Weight Gain

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Uncontrolled weight loss in cancer patients is a complex wasting syndrome characterized by anorexia, an involuntary loss of adipose tissue (AT) and lean body mass (LBM), and a paradoxical increase in energy catabolism. This loss of body weight, which differs from that in starvation, is disproportionate to reduced food intake, and cannot be fully reversed by conventional nutritional support (Fearon et al, 2011). This uncontrolled weight loss is also associated with pathological conditions, such as untreated cancer, chronic kidney disease (CKD), sepsis, chronic obstructive pulmonary disease, congestive heart failure, and acquired immunodeficiency syndrome. The severity of weight loss in these illnesses is often the primary determinant for morbidity, reduced quality of life (QoL) and eventual mortality.

Uncontrolled weight loss impacts approximately 60% of the 1.4 million patients diagnosed with cancer each year in the United States (US). Among late-stage cancer patients, uncontrolled weight loss affects 50 to 80% of patients and is responsible for 20 to 40% of cancer related deaths (Couch et al, 2007NCI 2022). The prevalence of uncontrolled weight loss varies with cancer type, ranging from 50% in patients with advanced head and neck cancer to 60% and 80% in patients with lung cancer and pancreatic cancer, respectively (Lees, 1999Buntzel and Küttner, 1995Tisdale, 2002Couch et al, 2007). Additionally, patients with uncontrolled weight loss suffer from a multisystem syndrome characterized by anorexia, sarcopenia, anemia, asthenia, systemic inflammation, insulin resistance, and emotional and mental fatigue, all of which cause a general decline in a patient’s functional status and quality of life. Cancer prognosis is adversely affected in patients with uncontrolled weight loss, and response to chemotherapy may be diminished and accompanied by increased complications and toxicities.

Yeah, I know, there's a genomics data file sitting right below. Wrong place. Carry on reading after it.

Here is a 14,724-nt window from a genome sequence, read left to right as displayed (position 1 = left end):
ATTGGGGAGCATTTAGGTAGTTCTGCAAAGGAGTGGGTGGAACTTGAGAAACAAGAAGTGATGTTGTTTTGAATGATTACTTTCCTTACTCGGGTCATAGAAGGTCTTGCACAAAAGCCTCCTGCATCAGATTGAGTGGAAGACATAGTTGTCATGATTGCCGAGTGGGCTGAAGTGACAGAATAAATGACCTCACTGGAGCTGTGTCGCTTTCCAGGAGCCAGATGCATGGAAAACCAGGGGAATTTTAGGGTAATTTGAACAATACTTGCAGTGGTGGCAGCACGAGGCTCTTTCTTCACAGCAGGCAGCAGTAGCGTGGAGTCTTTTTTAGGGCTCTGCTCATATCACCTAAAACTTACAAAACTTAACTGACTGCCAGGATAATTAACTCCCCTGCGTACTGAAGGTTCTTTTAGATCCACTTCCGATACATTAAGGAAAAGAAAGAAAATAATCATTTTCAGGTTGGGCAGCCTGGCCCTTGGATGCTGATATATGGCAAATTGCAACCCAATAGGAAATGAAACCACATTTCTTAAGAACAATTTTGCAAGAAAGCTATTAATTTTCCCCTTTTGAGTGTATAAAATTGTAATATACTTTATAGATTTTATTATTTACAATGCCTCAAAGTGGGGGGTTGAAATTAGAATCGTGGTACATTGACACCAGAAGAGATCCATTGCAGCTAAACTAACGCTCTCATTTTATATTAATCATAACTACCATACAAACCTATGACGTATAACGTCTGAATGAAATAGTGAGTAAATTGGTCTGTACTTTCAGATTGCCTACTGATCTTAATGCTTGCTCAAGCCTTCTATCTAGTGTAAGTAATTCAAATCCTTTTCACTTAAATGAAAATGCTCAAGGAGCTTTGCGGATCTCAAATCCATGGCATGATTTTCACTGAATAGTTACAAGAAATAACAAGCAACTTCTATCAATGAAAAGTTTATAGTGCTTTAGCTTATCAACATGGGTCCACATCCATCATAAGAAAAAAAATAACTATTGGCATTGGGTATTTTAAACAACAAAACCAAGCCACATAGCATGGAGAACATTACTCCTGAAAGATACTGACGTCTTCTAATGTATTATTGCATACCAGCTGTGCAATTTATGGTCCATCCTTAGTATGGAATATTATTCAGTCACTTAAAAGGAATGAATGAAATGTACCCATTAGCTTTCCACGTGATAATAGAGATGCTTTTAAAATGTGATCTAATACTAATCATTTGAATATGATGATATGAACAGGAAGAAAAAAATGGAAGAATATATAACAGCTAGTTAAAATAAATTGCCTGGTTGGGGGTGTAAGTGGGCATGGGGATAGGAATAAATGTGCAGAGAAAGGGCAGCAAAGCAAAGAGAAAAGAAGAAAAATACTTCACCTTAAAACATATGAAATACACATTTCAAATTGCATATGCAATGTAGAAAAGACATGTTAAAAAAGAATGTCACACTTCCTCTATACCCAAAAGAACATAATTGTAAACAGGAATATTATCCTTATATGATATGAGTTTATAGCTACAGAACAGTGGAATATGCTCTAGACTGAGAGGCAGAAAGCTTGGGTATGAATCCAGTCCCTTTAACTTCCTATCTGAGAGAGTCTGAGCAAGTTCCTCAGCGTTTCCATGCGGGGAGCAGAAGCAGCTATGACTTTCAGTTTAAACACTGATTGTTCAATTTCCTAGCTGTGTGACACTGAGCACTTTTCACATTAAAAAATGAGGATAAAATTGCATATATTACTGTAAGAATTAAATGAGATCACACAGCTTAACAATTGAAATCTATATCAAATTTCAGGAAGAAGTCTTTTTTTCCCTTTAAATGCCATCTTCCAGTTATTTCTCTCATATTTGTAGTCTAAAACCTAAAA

At Endevica Bio, we are developing TCMCB07 (B07), a MC3R and MC4R antagonist, to treat uncontrolled weight loss in cancer.  The potential of MCR antagonists to treat uncontrolled weight loss in cancer has been investigated for the last 2 decades Preclinical studies demonstrated elevated MC system activity mediated through MC4R to be critical to the initiation and maintenance of cachexia (Marks et al, 2003Tao, 2010), while nonclinical gene deletion experiments in mice showed that a functional MC4R is required for lipopolysaccharide-induced acute cachexia, cancer cachexia, and chronic kidney disease (CKD) cachexia (Tao, 2010DeBoer, 2007Laviano et al, 2008).  B07 is a clinical stage drug that has proven effective at increasing body weight in various chemotherapy and CKD models.

The data on this page demonstrate B07’s ability to prevent rats from losing weight while undergoing chemotherapy treatment.

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Uncontrolled weight loss impacts approximately 60% of the 1.4 million patients diagnosed with cancer each year in the United States."

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